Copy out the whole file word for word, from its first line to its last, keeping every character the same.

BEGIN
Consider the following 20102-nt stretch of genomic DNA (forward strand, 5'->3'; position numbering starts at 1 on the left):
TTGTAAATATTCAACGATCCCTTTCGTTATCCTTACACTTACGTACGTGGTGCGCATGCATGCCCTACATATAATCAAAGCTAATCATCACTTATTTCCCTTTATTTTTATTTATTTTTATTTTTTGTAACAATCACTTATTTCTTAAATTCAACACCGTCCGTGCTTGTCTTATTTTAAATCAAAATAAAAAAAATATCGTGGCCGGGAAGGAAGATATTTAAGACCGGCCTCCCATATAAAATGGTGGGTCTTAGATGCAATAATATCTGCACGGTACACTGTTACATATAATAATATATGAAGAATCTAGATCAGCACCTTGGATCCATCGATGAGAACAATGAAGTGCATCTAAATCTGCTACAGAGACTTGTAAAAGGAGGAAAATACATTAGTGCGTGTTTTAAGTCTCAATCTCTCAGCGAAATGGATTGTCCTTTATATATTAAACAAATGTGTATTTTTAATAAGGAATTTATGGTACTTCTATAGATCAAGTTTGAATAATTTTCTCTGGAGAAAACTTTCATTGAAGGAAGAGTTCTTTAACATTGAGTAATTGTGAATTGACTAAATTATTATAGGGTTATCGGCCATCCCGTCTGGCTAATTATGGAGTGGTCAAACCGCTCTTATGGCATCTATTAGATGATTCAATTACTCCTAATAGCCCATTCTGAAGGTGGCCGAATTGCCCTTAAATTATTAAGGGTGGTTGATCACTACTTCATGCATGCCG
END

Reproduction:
Consider the following 20102-nt stretch of genomic DNA (forward strand, 5'->3'; position numbering starts at 1 on the left):
TTGTAAATATTCAACGATCCCTTTCGTTATCCTTACACTTACGTACGTGGTGCGCATGCATGCCCTACATATAATCAAAGCTAATCATCACTTATTTCCCTTTATTTTTATTTATTTTTATTTTTTGTAACAATCACTTATTTCTTAAATTCAACACCGTCCGTGCTTGTCTTATTTTAAATCAAAATAAAAAAAATATCGTGGCCGGGAAGGAAGATATTTAAGACCGGCCTCCCATATAAAATGGTGGGTCTTAGATGCAATAATATCTGCACGGTACACTGTTACATATAATAATATATGAAGAATCTAGATCAGCACCTTGGATCCATCGATGAGAACAATGAAGTGCATCTAAATCTGCTACAGAGACTTGTAAAAGGAGGAAAATACATTAGTGCGTGTTTTAAGTCTCAATCTCTCAGCGAAATGGATTGTCCTTTATATATTAAACAAATGTGTATTTTTAATAAGGAATTTATGGTACTTCTATAGATCAAGTTTGAATAATTTTCTCTGGAGAAAACTTTCATTGAAGGAAGAGTTCTTTAACATTGAGTAATTGTGAATTGACTAAATTATTATAGGGTTATCGGCCATCCCGTCTGGCTAATTATGGAGTGGTCAAACCGCTCTTATGGCATCTATTAGATGATTCAATTACTCCTAATAGCCCATTCTGAAGGTGGCCGAATTGCCCTTAAATTATTAAGGGTGGTTGATCACTACTTCATGCATGCCG